Irrelevant. Show me data that says running through battle.net kills "90%" of tournaments. Also, you should get some accurate information. "Small scale" for online tournaments? There was a Europe vs Asia tournament that ran for 3 consecutive weekends, definitely small scale right?
Sorry, I didn't word my previous post correctly. I wasn't saying that only small scale tournaments would be possible, I was attempting to say that small scale tournaments are possible over Battle.net
as well as large scale funded tournaments. The issue comes with the fact that needing internet access to have a little 8 man to 32 man tournament, the kind that would take place over a day at a LAN, makes things needlessly complicated, and removes the 'Tournament' conditions.
Keep in mind that Starcraft is one of the most played LAN games of all time. Honestly, take a look at the Program for any LAN event, and you'll most likely see Starcraft on there. Most fan organised events, these are the zero funding, grass roots 'Tournaments' do not have internet access. Attempting to organise such an event is now far more complicated than just 'show up, bring PC' and issues like lag come into play, when in a tournament situation there should never be lag of any kind. All Stacraft II tournaments - not meet online events, I mean actual, face to face, real life tournaments - will require Blizzard approval to have the Starcraft II LAN edition present.
We will be addressing StarCraft II tournament functionality in a post launch patch to the game, soon after ship. This patch will include features to address the needs of location-based pro tournaments, but we have not discussed any specifics about tournament support beyond that.
But wait, let me guess, your next argument is "Oh but it should be at launch! How dare they not include it and only *now* think about doing it!" Right?
The LAN support will most likely still require an open internet connection to authenticate the players involved. The game is literally hard coded to remove offline support - hence why the game's custom maps are not available to pirates. Patching in true LAN support is highly unlikely as it would provide the necessary modifications for a private multiplayer community to spring up, much like in Modern Warfare 2 and World of Warcraft.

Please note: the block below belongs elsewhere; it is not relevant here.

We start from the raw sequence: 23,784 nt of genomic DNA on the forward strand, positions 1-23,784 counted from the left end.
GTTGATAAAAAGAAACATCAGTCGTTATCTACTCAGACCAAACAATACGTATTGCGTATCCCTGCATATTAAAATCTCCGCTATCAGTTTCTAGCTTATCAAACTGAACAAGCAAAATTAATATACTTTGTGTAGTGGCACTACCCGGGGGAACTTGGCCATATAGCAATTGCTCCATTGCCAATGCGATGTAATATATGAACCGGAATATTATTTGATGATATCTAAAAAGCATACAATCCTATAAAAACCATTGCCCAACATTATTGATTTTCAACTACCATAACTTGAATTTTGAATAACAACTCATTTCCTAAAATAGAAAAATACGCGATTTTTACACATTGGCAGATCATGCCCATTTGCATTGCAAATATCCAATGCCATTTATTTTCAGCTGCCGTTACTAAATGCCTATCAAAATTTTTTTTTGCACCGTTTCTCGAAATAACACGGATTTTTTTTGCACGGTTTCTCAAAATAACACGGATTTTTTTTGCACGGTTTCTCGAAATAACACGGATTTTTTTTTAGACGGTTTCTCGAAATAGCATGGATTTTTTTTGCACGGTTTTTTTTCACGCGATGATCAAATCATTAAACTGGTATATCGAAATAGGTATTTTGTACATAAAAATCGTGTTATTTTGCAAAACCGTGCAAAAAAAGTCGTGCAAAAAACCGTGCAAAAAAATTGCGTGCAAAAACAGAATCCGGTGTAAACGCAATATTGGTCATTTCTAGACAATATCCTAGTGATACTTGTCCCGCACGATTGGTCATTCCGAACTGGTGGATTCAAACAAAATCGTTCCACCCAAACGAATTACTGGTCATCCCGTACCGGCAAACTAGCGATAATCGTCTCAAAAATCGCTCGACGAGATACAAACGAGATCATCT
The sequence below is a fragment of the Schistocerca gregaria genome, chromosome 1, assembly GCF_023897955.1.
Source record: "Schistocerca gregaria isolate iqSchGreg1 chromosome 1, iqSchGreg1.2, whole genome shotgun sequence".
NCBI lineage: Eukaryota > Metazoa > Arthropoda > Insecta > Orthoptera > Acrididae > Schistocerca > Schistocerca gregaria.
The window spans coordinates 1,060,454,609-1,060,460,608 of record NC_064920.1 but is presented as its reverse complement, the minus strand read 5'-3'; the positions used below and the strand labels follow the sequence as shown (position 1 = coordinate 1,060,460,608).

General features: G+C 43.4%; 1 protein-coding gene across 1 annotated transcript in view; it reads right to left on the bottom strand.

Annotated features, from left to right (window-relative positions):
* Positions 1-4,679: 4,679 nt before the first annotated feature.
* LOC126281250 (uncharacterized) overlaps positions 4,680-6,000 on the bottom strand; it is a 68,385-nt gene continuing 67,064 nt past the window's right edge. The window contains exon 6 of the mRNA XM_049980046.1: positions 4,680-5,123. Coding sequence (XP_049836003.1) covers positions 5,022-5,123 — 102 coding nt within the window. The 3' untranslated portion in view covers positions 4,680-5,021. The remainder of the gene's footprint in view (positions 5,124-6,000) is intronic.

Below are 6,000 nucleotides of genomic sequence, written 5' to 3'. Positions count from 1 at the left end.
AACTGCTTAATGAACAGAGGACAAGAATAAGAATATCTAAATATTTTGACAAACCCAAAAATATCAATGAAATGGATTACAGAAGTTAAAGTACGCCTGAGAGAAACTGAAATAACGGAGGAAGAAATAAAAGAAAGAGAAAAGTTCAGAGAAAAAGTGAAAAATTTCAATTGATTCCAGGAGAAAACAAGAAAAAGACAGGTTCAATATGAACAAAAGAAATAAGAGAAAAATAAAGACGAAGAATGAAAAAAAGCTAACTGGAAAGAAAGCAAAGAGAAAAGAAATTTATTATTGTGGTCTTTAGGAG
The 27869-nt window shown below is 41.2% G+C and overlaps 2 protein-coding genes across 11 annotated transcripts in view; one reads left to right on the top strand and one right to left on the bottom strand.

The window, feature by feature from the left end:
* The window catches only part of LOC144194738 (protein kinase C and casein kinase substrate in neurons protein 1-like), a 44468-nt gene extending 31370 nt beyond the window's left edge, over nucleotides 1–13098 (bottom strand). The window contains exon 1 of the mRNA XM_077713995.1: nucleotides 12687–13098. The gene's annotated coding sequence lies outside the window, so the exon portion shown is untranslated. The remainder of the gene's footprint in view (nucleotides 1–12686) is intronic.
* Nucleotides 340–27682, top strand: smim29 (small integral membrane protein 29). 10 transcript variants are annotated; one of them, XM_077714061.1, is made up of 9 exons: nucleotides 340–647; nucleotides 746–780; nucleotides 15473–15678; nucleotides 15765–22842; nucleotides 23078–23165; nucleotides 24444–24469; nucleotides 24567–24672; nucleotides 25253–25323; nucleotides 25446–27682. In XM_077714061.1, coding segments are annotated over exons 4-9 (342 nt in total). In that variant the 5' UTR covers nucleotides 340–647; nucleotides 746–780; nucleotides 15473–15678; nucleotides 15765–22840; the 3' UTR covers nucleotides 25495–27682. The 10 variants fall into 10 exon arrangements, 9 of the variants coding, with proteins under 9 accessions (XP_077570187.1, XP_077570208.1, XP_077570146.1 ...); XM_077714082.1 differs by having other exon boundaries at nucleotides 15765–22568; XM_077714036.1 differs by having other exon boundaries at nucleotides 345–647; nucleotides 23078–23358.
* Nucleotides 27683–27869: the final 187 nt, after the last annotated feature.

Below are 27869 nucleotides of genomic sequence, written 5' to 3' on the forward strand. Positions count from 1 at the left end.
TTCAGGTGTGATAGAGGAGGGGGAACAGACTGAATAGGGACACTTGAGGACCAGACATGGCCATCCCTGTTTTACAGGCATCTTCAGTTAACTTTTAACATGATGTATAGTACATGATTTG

As for whether or not such things should have been included at retail, I'll let the facts speak for themselves. Stacraft is the
eSport title. It is played around the world at major LAN Tournament events every month. It has stayed relevant due to it's multiplayer component's Tournamanets, made possibly thanks entirely
to LAN support. Starcraft II, and Battle.net
2.0 by extension, was designed to promote a competitive multiplayer environment from the ground up. Starcraft II's budget exceeded US$100,000,000.00, the only other game to do so is Grand Theft Auto IV, and it's development time stretched to a massive 7 full years of active development. The game received a large scale, multiplayer only BETA, and places were so sought after that registration keys to the BETA were sold on eBay for US$500.00. The retail game is sold for US$60.00 in America and US$80.00 is most other regions.
Do you think built in clan support, tournament support and LAN play at retail is asking too much given that the previous title in the series was released with one of those three missing elements some 11 years ago?
You're the one using a straw man argument. You complained about Blizzard providing a platform for users to sell their created works with approval. I pointed out that it exists everywhere, and that you're a hypocrite for complaining about Blizzard's method, but not everyone else's. That still stands. Not to mention you're flat out wrong. The ability for people to make some money from high-level mods *encourages* people to make high-level mods, not discourages.
As I pointed out, custom maps are not applications or games. They are custom maps at the least, mods at the best. As I asked, please show me somewhere else where I can make a map for a Real Time Strategy game - not an application, not third party software, but a simple map - or a modification for any other game and have been provided by the developers of that game with a legal avenue for charging for access to it?